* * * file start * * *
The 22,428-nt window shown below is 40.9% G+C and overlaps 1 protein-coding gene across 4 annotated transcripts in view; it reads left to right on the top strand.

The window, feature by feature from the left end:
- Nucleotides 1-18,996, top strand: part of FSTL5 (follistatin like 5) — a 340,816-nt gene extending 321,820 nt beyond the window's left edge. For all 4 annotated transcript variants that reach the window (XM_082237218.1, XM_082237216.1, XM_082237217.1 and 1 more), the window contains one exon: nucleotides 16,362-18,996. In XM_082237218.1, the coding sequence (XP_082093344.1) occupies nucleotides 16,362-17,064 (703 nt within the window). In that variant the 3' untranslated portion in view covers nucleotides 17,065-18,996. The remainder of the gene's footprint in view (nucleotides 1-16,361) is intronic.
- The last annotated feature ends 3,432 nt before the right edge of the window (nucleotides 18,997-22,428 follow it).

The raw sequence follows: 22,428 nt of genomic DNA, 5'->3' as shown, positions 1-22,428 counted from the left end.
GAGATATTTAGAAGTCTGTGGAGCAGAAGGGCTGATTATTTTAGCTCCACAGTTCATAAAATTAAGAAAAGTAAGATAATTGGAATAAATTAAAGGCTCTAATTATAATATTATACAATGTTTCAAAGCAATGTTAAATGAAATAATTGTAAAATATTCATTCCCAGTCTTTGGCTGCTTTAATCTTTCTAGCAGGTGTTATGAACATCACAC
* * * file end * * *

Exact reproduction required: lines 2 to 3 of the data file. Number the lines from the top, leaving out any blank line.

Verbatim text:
The window, feature by feature from the left end:
- Nucleotides 1-18,996, top strand: part of FSTL5 (follistatin like 5) — a 340,816-nt gene extending 321,820 nt beyond the window's left edge. For all 4 annotated transcript variants that reach the window (XM_082237218.1, XM_082237216.1, XM_082237217.1 and 1 more), the window contains one exon: nucleotides 16,362-18,996. In XM_082237218.1, the coding sequence (XP_082093344.1) occupies nucleotides 16,362-17,064 (703 nt within the window). In that variant the 3' untranslated portion in view covers nucleotides 17,065-18,996. The remainder of the gene's footprint in view (nucleotides 1-16,361) is intronic.